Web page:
Shares of biopharmaceutical company Epizyme (EPZM) rose 32.1% this week, according to data from S&P Global Market Intelligence. The stock, which closed at $1.06 a share last Friday, opened at that same price on Monday before rising to as high as $1.49 a share on Wednesday. Even after coming back to earth a bit on Thursday, the stock is up more than 29% over the past five days.
There was no big news, other than a little bargain hunting after the stock lost more than half its value the week before, falling from $2.09 a share on Jan. 26 to as low as $1.01 a share on Jan. 27. That drop came after the company announced the pricing of a stock sale, diluting current investors' shares. It doesn't take much to make the small-cap biotech move, as its market cap is only $149.6 million.
The company discovers, develops, and commercializes novel epigenetic medicines to treat cancer and other diseases. It has one commercial product, Tazverik, with two other oncology therapies undergoing early-stage clinical trials in its pipeline.
Tazverik is approved to treat adults 16 and older with metastatic or locally advanced epithelioid sarcoma (a rare type of soft tissue cancer) as well as relapsed or refractory follicular lymphoma, a type of blood cancer that mostly affects the lymph nodes.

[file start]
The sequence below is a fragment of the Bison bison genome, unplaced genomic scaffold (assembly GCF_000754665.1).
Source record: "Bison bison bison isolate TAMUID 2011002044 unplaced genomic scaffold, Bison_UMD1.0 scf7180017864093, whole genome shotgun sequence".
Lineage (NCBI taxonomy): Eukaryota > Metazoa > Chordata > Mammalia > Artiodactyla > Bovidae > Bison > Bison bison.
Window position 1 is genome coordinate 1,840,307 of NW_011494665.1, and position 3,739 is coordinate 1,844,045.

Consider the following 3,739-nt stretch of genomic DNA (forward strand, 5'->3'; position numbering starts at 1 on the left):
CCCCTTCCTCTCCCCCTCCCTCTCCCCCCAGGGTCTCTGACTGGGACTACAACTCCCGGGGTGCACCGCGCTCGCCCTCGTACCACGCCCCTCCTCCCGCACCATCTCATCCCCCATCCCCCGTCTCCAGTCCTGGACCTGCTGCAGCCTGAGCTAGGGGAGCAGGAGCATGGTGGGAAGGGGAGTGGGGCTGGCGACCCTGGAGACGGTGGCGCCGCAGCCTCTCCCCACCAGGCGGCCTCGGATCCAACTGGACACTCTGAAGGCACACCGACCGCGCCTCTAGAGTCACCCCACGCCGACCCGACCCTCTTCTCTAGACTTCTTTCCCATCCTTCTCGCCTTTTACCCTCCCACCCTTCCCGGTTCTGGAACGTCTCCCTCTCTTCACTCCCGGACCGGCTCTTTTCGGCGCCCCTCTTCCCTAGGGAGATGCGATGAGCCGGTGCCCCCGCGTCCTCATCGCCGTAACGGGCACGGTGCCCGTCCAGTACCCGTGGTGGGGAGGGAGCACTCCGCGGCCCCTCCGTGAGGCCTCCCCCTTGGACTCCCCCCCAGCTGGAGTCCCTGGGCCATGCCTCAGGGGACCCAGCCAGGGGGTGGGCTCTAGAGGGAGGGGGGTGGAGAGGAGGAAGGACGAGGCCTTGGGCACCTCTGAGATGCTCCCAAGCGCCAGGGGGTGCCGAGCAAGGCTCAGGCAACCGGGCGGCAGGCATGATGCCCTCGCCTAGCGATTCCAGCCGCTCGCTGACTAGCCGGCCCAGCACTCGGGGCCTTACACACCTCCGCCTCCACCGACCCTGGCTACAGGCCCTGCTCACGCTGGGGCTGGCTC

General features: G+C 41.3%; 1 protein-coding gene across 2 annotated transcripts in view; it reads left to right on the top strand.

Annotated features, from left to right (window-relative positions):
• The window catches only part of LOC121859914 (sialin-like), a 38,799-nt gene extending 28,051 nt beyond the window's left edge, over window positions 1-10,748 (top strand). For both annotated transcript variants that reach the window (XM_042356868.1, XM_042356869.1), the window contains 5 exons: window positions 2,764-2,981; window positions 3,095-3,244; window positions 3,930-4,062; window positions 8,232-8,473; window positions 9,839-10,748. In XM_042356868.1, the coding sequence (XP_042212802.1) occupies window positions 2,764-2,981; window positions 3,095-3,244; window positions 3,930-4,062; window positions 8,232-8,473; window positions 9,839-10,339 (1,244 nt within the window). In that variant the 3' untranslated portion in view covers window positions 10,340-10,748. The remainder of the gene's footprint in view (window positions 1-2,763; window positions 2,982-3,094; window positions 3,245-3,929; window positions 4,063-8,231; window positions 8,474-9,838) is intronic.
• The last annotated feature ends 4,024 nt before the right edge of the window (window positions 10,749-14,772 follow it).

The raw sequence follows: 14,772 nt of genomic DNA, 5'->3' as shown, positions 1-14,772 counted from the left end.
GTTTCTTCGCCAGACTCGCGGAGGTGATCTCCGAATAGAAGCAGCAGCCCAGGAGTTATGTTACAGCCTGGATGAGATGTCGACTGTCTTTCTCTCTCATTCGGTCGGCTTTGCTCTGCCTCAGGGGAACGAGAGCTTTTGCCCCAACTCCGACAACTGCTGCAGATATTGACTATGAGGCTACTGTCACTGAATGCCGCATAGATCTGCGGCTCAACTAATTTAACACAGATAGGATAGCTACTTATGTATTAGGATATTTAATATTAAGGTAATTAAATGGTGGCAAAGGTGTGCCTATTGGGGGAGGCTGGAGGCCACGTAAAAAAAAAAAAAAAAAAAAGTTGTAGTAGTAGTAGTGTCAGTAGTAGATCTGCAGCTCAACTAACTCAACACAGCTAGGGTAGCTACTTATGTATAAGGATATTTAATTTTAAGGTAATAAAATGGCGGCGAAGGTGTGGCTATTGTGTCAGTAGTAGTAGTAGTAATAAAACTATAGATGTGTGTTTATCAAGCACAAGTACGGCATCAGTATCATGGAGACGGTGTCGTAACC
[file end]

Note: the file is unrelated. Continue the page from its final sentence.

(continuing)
Tazverik was expected to produce fourth-quarter revenue between $11.2 million and $11.7 million, and annual revenue for 2021 of between $30.6 million to $31.1 million, the company said in a recent guidance update. The fourth-quarter figure represents a rise of between 33.7% and 39.6% year over year, while the yearly revenue number is nearly double the $15.76 million the company reported in 2020.
While the company has been increasing revenue, it is also adding to its losses. In the third quarter, the company reported a loss of $65.8 million, or $0.65 per share, up 17% and 18%, respectively, year over year, primarily because of increased research and development expenses.
The stock sale is needed, even if it did concern investors. In its third-quarter report, the biotech company said it had $221.3 million, enough cash to only last through the fourth quarter of 2022.
The stock is risky for investors but it does have long-term potential. Tazverik has only been on the market for a year, after the Food and Drug Administration made it the first drug to be specifically approved for epithelioid sarcoma last January. While epithelioid sarcoma represents less than 1% of all soft tissue cancers, there's a strong likelihood that the drug's revenue will grow, particularly if other uses are found for the drug (it is in phase 2 trials for prostate cancer). Its approval to treat follicular lymphoma only came last June, so there's room to grow there as well.